Getting Firearms ‘Off the Streets’ – Firearms Discussion (Part I)

By Dr. T. David Gordon

Getting Firearms ‘Off the Streets' - Firearms Discussion (Part I)
Getting Firearms ‘Off the Streets' – Firearms Discussion (Part I)
The Center For Vision & Values
The Center For Vision & Values

Grove City, PA –-( Senator Daniel Patrick Moynihan rightly said, “Everyone is entitled to his own opinion, but not to his own facts.” He might just have rightly said, “Everyone is entitled to his own opinion, but not to be confusing.”

The discussion of any matter of public policy is not aided by using language in a confusing manner, and yet people rather routinely do this very thing. One of the most confusing statements one hears regarding firearms policy is this: “We need to get guns off the streets.” I have heard this statement many times for many years, and I still have absolutely no idea what that means.

One might as well say, “We need to get purple zebras out of the trees.” There are (to my knowledge) no purple zebras, and there are no zebras of any color in the trees, so it simply would not make any sense to say, “We need to get purple zebras out of the trees.”

Now, I have been driving an automobile for about four decades, and I have seen many things in the streets: I have seen children’s toys left in the street. I have seen children themselves playing in the street. On windy days I have seen trash cans rolling around in the street. I have seen dogs, cats, deer, rabbits, squirrels, and other animals in the streets. But I have not once seen a firearm in the street. Firearms are not in our streets, and so it simply does not make sense to say we need to get them “off” the streets, since they are not on them in the first place.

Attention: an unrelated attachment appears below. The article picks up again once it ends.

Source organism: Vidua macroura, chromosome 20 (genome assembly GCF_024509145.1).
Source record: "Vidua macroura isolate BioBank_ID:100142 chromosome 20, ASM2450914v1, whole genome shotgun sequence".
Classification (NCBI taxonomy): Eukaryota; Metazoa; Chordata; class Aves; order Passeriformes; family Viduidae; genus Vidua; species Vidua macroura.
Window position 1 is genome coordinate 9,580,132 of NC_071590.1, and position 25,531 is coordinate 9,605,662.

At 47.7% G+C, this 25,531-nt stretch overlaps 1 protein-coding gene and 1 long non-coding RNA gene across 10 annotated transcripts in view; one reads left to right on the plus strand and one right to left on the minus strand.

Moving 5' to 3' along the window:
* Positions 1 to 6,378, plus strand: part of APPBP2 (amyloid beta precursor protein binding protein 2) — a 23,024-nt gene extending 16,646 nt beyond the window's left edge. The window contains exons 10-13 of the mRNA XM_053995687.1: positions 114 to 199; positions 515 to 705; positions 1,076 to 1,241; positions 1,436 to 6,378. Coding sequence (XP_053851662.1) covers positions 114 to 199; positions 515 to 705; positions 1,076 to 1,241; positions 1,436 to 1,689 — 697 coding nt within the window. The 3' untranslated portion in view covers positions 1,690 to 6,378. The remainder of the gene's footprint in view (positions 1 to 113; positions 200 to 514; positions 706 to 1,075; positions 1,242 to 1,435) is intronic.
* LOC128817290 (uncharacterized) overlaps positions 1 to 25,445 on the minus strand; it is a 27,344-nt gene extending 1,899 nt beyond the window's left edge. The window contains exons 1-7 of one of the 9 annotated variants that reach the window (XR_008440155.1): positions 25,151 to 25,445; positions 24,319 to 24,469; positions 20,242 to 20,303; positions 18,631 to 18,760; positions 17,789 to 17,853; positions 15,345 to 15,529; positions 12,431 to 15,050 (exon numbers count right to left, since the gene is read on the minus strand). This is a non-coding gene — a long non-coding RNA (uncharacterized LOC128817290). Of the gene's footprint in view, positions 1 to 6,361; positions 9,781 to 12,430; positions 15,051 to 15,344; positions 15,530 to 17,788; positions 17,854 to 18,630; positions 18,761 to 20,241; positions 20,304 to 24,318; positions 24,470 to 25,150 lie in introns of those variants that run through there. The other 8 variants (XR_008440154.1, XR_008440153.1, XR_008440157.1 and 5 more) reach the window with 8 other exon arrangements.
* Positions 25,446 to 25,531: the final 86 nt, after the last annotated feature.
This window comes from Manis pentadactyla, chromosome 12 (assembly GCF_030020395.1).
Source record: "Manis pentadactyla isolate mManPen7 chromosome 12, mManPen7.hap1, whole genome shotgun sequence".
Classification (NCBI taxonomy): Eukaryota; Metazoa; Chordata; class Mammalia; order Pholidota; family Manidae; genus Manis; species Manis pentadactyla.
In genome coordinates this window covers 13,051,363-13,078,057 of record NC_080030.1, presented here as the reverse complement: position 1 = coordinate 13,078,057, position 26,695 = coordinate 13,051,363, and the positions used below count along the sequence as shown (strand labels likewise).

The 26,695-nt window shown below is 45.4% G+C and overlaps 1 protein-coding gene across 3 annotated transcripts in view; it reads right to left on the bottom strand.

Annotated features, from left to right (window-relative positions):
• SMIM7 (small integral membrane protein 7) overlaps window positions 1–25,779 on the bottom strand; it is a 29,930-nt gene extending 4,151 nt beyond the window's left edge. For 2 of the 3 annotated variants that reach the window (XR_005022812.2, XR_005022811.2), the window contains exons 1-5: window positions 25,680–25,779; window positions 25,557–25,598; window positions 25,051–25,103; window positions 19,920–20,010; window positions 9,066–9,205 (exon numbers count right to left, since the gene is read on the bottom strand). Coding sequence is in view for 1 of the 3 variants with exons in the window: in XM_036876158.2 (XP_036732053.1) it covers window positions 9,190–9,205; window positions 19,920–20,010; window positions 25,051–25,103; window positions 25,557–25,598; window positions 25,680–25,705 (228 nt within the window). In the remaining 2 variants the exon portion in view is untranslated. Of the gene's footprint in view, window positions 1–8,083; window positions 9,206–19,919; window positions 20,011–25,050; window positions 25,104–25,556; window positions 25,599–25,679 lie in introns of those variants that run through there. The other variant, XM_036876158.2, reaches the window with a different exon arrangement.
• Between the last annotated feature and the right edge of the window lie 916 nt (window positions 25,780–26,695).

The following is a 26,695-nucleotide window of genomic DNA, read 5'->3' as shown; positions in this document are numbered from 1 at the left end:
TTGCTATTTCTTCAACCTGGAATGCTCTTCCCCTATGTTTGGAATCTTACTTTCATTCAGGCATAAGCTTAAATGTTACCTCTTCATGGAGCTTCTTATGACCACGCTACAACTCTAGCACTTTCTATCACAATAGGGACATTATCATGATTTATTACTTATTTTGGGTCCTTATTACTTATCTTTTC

So, when people say that we need to get firearms “off the streets,” what do they really mean? Well, they could mean a number of things —some of which I would agree with, some of which I would disagree with, and some of which I would be willing to consider.

I would agree with the expression if it meant this: “We need to do what we reasonably and constitutionally can do restrict the possession of firearms by those who will employ them violently.” Yet, our current policies already address this; felons and those who have been adjudged mentally defective (and several other categories) are prohibited by law from possessing firearms, and I largely concur with such laws.

I would disagree with the expression if it meant: “We should prohibit absolutely all private ownership of firearms.” Unfortunately, this is, in fact, what some people do mean by the expression; they simply have not the honesty and/or intellectual clarity to say so.

Any policy that prohibited the private ownership of weapons absolutely would be unconstitutional and unwise.

As a third possibility, the expression could mean: “I would like to see the number of privately owned firearms in the United States reduced from 300 million to 250 million.” I would be willing to consider such a statement; and if a convincing case were made for it, I would be willing to agree to the policy. But there can be little progress on the public-policy front if people insist on employing language that is non-sensical (language that simply does not make any sense if taken in a straightforward manner).

If people desire to eradicate entirely the right of citizens to own firearms, they should say so. If they wish (for whatever reasons) to reduce the total number of privately owned firearms, they should say so. And if they wish to try to prevent the private ownership of weapons by criminals or the mentally deranged, they should say that, too. All three make sense; all three are clear; and all three could be discussed intelligently. Let’s start with honest language and then have an honest debate.

Editor’s note: This is Part I in a five-part series on the topic of firearms. See Parts IIIIIIIV, and V here: